Butterfly Milkweed (Asclepias Tuberosa) is a native plant that creates a wonder area of your garden for monarch butterflies. The Growers Exchange wants to encourage our gardening friends to set aside a sunny space in their gardens to help these majestic butterflies thrive and slow the decline of their population.
The bad news: there can be no question that natural habitats, areas where monarch butterflies live, are being destroyed at an alarming rate. Habitat destruction, defined as changing an area in which a plant, animal or other organism lives to the point where that species can no longer survive. The destruction is generally described as either actual destruction, degradation or fragmentation. In the case of the Monarch butterfly, the major threat to their survival is the loss of milkweed habitat, which is an essential plant in their life cycle. According to the U.S. Fish and Wildlife Service, the counts of Monarch butterflies are trending down sharply, and their migration is now under threat.
The good news: restoration of habitat can be achieved with very little effort on the part of concerned gardeners. You can easily offset this loss of a critical host plant in your own yard by planting milkweed, the vital host plant for Monarch butterflies. (more…)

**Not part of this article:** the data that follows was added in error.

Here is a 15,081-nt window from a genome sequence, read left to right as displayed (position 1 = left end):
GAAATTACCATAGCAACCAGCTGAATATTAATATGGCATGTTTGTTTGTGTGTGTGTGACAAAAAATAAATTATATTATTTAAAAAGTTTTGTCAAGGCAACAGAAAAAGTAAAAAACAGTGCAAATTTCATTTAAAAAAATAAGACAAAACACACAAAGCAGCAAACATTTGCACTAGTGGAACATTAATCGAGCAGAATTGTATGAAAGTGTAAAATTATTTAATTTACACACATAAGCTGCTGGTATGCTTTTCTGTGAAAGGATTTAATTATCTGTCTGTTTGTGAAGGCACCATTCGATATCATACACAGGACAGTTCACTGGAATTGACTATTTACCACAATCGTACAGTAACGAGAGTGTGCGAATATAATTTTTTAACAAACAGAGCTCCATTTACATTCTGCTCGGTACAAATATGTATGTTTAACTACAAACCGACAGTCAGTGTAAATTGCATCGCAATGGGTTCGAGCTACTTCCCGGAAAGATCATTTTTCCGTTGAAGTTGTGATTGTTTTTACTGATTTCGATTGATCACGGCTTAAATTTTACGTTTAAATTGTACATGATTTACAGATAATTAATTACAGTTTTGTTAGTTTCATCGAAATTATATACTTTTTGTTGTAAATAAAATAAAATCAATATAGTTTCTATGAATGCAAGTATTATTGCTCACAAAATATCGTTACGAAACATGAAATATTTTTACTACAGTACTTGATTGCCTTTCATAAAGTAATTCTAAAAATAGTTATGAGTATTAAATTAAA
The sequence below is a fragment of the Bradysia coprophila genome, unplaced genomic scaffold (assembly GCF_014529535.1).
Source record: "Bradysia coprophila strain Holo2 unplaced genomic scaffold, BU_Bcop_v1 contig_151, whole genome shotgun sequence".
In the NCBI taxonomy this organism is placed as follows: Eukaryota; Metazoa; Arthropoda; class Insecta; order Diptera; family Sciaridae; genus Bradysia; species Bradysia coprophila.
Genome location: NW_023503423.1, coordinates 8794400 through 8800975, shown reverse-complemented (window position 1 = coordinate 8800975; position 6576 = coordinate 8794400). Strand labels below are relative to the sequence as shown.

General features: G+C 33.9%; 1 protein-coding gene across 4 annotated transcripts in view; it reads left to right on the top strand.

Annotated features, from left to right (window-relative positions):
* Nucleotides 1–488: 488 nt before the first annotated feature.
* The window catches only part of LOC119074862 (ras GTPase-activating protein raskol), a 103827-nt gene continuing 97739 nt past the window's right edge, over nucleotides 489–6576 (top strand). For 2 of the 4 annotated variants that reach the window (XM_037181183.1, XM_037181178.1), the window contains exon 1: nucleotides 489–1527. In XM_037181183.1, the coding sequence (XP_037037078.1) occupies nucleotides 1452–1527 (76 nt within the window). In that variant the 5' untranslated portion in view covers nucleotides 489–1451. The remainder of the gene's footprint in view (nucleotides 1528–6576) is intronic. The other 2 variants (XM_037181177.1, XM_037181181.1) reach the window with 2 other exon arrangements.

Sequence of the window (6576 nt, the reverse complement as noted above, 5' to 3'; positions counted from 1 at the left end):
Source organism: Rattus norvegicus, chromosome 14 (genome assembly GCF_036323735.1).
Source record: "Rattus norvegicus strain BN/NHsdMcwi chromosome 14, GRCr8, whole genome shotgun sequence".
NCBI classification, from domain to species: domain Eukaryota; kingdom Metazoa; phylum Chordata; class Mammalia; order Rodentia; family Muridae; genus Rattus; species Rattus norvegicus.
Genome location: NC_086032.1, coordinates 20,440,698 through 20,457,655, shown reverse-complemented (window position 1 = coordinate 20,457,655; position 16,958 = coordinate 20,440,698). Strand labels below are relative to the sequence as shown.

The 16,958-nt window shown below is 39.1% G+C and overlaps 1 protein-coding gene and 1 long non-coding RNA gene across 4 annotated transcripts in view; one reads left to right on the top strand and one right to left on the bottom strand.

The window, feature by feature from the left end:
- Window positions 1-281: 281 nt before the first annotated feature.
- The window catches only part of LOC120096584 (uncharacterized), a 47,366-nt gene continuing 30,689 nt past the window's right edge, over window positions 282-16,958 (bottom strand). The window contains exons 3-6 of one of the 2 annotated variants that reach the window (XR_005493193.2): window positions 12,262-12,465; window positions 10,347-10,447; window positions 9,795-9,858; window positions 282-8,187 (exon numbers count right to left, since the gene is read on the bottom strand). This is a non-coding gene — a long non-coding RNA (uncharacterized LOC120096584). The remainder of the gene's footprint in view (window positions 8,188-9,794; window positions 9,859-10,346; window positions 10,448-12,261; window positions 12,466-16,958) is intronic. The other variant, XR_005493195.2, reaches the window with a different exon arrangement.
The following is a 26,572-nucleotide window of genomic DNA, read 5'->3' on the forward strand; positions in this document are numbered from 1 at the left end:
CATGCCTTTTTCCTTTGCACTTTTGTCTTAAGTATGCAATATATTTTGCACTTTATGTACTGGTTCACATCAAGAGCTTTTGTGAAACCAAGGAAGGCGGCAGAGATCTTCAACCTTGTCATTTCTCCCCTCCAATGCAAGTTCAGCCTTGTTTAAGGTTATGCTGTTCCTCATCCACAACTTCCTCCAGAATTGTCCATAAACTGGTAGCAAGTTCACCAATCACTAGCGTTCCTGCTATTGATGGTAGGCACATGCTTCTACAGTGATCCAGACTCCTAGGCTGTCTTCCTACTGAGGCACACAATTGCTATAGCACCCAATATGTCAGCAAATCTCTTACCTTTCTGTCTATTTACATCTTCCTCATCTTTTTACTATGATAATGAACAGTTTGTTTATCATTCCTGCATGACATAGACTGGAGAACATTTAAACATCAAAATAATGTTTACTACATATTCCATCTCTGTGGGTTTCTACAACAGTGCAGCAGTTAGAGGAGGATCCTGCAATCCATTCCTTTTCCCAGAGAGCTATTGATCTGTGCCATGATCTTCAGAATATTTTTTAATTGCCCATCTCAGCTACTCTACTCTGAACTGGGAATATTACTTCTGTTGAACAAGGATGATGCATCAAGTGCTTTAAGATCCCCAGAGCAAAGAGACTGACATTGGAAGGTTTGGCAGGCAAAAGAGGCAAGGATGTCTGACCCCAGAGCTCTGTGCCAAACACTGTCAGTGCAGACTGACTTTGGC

Herb gardens are generally defined by the plants that are grown in them, so once you decide on the purpose of your garden, the next steps should flow fairly easily. After 30+ years of growing and selling herbs, we know that the majority of our customers are using their herbs in the kitchen, so we will start there!
Your Herb Garden Placement
The first step is deciding where to put your garden. The one rule of thumb that we always abide by: put your garden in easy reach of your kitchen. You are less likely to add that tablespoon of fresh marjoram if you have to trudge across the yard to the garden that you’ve tucked out of sight, behind the garage. Make use of the space right outside of your kitchen door; it should be as easy for the cook to head out of that door as to head into the pantry for the dried version of your herb. You don’t need a lot of space, and if you are really limited, then grow these culinary herbs in pots. A nice variety of culinary herbs can be grown in a 6’ x 6’ plot, although if you’ve got the space, go bigger and add some variety with annual flowers and veggies to make a real statement! In addition to location, you need to make sure that your garden will get enough sunshine as herbs need at least 6 hours of sunlight a day. Good draining soil is crucial, as well as healthy soil. And make sure that you have easy access to water. (more…)